A strong aftershock jolted southwest China on Sunday killing at least one person and injuring 400 others, state media said, nearly a fortnight after a big earthquake killed tens of thousands in the same area.
More than 70,000 houses were toppled during Sunday's tremor in Qingchuan, Sichuan province, state television reported. The 5.8 magnitude aftershock was epicentred 40 km (25 miles) west-northwest of Guangyuan, the U.S. Geological Survey said.
A local official in Guangyuan county said one person was killed and 24 hurt in collapsed houses or landslides, Xinhua state news agency reported.
Almost all of Qingchuan's houses had been declared unsafe after a devastating earthquake on May 12, and residents had moved into tents on the fringes of town. A mountain slope abutting the town had shown a crack, leading to fears it could smother part of the city in a landslide.
One of Sichuan's worrisome "quake lakes", formed when landslides block a river, is also near the aftershock's epicentre in Hongguang.
As the aftershock occurred, hundreds of troops carrying explosives were trekking to reach another, even larger quake lake that threatened a secondary disaster.
Concerned by a steep rise in the water level of a giant lake at Tangjiashan on the Jian River, authorities want to blast a hole in the barrier before it bursts and causes a flash flood. Thousands below the lake have been evacuated as a precaution.
"I can assure the people who need to be moved have already been safely relocated," said a general, who gave his name only as Zhou, watching over hundreds of troops outside the wrecked town of Beichuan as they readied to march to the lake.
Premier Wen Jiabao, who believes the overall death toll from the May 12 quake could exceed 80,000, has said the main concerns are secondary disasters like flooding and landslides, epidemics, and providing shelter for the 5 million displaced.
Hundreds of aftershocks have rattled the area since the 7.9 magnitude quake. State television earlier reported that an 80-year-old partially paralyzed man was pulled alive from the rubble on Friday, 266 hours after the main quake hit.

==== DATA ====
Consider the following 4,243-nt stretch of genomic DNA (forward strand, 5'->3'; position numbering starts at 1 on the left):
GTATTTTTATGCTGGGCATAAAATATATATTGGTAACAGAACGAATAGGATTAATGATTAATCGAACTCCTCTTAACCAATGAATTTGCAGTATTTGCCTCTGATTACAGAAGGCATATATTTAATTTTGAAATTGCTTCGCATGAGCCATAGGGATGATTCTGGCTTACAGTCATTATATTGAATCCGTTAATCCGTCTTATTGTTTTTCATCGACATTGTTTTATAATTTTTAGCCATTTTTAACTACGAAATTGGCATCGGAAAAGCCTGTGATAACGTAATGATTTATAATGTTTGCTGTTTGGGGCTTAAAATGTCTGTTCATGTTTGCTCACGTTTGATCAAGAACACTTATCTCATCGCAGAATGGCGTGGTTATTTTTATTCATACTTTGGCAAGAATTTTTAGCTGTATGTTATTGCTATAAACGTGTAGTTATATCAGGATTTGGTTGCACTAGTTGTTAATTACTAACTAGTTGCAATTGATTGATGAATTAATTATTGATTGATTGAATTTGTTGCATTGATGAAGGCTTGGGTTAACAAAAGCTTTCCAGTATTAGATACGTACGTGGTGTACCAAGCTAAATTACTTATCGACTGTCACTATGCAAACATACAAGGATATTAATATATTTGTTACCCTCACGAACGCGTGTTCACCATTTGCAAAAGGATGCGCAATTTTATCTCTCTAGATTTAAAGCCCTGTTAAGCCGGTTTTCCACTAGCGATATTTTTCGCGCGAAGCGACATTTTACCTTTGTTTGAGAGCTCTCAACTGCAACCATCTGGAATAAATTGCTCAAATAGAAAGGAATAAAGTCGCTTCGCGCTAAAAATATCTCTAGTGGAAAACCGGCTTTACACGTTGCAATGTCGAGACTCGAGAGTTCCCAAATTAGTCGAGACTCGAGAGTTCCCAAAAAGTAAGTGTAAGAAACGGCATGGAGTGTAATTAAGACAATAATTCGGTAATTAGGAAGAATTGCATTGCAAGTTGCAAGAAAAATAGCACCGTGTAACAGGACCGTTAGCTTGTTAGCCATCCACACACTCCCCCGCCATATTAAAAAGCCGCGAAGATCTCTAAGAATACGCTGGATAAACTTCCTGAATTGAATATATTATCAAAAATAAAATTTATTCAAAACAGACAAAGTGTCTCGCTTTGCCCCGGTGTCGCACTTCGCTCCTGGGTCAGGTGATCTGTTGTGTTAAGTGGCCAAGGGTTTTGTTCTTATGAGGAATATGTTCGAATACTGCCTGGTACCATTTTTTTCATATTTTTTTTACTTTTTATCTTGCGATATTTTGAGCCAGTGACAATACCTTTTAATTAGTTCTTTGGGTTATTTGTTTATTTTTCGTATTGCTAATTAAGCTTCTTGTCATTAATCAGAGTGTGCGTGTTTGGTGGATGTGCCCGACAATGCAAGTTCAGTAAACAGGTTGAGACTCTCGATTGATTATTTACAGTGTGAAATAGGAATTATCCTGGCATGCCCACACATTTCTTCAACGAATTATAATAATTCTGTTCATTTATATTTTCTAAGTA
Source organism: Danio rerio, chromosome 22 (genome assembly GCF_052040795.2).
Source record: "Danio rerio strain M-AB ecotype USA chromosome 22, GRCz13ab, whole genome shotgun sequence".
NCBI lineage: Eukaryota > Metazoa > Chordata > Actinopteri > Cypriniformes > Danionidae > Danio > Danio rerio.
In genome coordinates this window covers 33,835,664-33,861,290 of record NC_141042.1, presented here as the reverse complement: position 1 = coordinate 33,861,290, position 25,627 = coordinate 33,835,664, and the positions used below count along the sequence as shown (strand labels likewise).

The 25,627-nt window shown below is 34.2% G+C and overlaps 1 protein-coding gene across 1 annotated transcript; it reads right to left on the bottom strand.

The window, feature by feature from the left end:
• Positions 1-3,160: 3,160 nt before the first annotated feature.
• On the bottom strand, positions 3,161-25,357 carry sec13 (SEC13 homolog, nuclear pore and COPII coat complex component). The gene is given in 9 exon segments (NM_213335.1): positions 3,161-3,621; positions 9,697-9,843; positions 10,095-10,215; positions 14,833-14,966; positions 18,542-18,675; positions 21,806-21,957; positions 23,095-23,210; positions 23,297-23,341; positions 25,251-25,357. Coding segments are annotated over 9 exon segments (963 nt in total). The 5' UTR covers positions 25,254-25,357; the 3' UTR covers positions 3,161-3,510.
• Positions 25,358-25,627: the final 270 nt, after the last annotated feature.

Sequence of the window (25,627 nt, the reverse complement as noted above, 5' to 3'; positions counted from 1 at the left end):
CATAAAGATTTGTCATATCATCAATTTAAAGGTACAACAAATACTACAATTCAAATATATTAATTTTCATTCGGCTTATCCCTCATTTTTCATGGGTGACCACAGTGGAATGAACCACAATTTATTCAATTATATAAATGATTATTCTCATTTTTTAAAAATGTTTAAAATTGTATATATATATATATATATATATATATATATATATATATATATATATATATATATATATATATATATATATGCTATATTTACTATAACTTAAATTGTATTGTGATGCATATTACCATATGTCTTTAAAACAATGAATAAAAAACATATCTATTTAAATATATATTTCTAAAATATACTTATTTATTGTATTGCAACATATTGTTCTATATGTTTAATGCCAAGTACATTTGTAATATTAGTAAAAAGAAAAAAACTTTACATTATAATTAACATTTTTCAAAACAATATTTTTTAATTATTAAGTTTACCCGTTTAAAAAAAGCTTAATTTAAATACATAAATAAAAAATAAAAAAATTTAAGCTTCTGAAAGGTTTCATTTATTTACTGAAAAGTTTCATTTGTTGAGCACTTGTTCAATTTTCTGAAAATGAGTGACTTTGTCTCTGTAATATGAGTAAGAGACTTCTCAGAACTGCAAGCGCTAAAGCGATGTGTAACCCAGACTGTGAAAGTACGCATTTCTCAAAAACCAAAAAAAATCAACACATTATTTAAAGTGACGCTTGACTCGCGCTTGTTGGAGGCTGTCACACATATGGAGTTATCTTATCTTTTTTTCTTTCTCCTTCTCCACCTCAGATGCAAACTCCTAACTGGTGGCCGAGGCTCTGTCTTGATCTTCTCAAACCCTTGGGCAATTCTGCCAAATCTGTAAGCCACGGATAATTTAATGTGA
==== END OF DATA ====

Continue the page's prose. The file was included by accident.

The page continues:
The man was rescued in Mianzhu city, where he had been trapped under a collapsed pillar of his house. He had survived after being fed by his wife, the television report said.
In the last century about 5,500 people were killed by flash floods after barrier lakes burst through dams made by landslides, according to a 2004 paper by geologists at the Chinese Academy of Sciences. In 1786, the breach of a landslide dam 10 days after a major earthquake killed about 100,000 people in Sichuan province.
The mountainous region along the faultline is densely packed dams, raising concerns that if either the quake lakes or the weakened dams burst, the rush of water could cause other dams to fail.
The Tangjiashan quake lake, one of dozens formed by this month's earthquake, rose 1.93 metres on Saturday to 723 metres, Xinhua said.
"The relief work for Tangjiashan quake lake is now at critical stage," Vice Minister of Water Resource E Jingping told a news conference in Beijing. "The daunting difficulty in treating a quake lake is its unpredictability -- its formation and when it could burst." General Zhou said the Tangjiashan lake was formed by a mudslide.
Heavy rain and high winds were forecast for the area on Sunday and Monday.
State media reported that fog had prevented the airlift of personnel and equipment to the lake, and that more than 1,500 soldiers were now going by foot. Each soldier was carrying 10 kg of explosives, Xinhua said.
China has also asked for help from a Russian helicopter, that can transport heavy equipment weighing 15 tons.
The lake is just 3.2 km upstream from Beichuan, a town so badly hit that it will be rebuilt in a new location and the ruins of collapsed buildings left as a quake memorial.
China has a window of about one month before the rainy season begins in Sichuan and must use the "precious time" to shore up as many dams as possible, E said.
He said 20,000 people had been evacuated from areas threatened by 19 quake lakes.
Despite assurances from authorities that any controlled water release would be safe, farmers said they were worried.
"At night-time you can hear the rumbling from the landslides around here and sometimes the earth shakes," said Yang Daifu, 70, a farmer from Nongwan village, which was nearly completely wiped out in the earthquake.
"We see the water is rising as well, so we still feel threatened here," said Yang, who now lives in one of tens of thousands of state-issued blue tents a few kilometres from his old home.